They had pumped bank credit into areas that don’t grow GDP, and the private debt-to-GDP had risen to a level they were on the verge of a financial crisis.
      Everyone does that with neoclassical economics, but they don’t usually see the financial crisis coming, like the US in 1929, Japan 1991 and US, UK and Euro-zone in 2008.

      Davos 2019 – The Chinese have now realised high housing costs eat into consumer spending and they wanted to increase internal consumption.
      They let real estate rip and have now realised why that wasn’t a good idea.
      No one realises you are better off with low housing costs when using neoclassical economics.

      1. Sound of the Suburbs

        The Chinese have identified the two strands.
        Have they found the link?

        I first knew China was in trouble when I read Steve Keen’s book “Can we Avoid Another Financial Crisis?”, page 97.
        Later announced by the BIS, and then the PBoC.
        People like Steve Keen and Richard Werner have been leading the way on this.
        MMT and Richard Koo will also help to understand the monetary system.

        The other strand has been followed by Michael Hudson, who has led the way here.
        What is the link between the two?

        What was classical economics like?
        There were three groups in the capitalist system in Ricardo’s world (and there still are).
        Workers / Employees
        Capitalists / Employers
        Rentiers / Landowners / Landlords / other skimmers, who are just skimming out of the system, not contributing to its success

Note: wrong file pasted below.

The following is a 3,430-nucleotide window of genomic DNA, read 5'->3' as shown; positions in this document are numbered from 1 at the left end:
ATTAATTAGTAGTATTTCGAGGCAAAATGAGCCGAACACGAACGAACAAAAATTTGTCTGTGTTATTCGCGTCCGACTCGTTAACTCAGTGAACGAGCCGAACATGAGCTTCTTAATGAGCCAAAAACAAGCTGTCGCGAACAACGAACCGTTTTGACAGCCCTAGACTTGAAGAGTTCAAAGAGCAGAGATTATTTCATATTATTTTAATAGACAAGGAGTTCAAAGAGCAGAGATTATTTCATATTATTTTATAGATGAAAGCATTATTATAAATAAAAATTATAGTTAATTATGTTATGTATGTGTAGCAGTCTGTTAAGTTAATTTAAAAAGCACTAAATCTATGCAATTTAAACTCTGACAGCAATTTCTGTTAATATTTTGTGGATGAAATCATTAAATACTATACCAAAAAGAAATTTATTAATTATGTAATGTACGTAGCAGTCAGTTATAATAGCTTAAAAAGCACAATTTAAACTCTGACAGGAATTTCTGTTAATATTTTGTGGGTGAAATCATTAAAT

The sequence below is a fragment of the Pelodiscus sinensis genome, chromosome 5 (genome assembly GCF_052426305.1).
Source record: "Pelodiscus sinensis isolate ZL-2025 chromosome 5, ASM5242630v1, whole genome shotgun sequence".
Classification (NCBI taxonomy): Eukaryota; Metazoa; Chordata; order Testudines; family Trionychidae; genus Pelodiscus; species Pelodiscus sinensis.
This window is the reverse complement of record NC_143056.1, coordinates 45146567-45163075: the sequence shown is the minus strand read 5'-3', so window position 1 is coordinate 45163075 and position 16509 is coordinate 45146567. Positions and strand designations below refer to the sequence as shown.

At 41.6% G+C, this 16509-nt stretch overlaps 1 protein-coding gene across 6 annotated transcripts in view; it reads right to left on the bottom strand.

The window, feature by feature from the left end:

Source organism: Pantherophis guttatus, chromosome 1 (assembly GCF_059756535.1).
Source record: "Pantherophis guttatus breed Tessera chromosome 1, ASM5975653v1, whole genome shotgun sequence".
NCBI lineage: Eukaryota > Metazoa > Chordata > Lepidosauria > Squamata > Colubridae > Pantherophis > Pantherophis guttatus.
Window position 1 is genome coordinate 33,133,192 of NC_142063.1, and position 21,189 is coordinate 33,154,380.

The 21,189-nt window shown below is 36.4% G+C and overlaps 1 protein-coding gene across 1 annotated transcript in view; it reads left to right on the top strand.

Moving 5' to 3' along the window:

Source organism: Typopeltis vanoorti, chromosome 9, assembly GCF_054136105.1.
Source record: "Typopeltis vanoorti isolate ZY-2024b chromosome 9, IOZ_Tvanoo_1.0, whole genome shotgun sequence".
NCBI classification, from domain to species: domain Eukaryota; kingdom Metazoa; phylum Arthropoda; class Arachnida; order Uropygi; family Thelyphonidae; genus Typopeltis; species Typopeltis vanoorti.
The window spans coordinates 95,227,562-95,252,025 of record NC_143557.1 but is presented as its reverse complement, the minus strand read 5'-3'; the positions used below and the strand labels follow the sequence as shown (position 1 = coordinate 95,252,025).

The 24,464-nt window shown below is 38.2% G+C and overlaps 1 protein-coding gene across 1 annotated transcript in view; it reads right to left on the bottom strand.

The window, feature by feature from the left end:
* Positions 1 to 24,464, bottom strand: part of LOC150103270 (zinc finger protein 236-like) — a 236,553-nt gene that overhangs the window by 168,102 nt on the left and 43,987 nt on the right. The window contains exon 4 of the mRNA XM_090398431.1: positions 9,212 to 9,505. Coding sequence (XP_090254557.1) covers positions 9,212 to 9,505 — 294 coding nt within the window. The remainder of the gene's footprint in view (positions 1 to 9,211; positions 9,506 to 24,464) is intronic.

The unproductive group exists at the top of society, not the bottom.
        Later on we did bolt on a benefit system to help others that were struggling lower down the scale.

        Identifying the unproductive group at the top of society didn’t go down too well.
        They needed a new economics to hide the discoveries of the classical economists, neoclassical economics.

        Hiding rentier activity in the economy does have some surprising consequences.
        We got Ricardo’s Law of Comparative Advantage.
        What went missing?

        Ricardo was part of the new capitalist class, and the old landowning class were a huge problem with their rents that had to be paid both directly and through wages.
        “The interest of the landlords is always opposed to the interest of every other class in the community” Ricardo 1815 / Classical Economist
        What does our man on free trade, Ricardo, mean?

        Disposable income = wages – (taxes + the cost of living)
        Employees get their money from wages and the employers pay the cost of living through wages, reducing profit.
        Employees get less disposable income after the landlords rent has gone.
        Employers have to cover the landlord’s rents in wages reducing profit.
        Ricardo is just talking about housing costs, employees all rented in those days.
        Low housing costs work best for employers and employees.

        Any serious attempt to study the capitalist system always reveals the same inconvenient truth.
        Many at the top don’t create any wealth.
        That’s the problem.
        Confusing making money and creating wealth is the solution.
        Some pseudo economics was developed to perform this task, neoclassical economics.

        Rentiers make money, they don’t create wealth.
        Rentier activity in the economy has been hidden by confusing making money with creating wealth.

        Banks create money, not wealth, and so lie at the epicentre of the confusion.
        What you think is happening and what is actually happening are two very different things.
        Global policymakers have been finding out the hard way.

Comments are closed.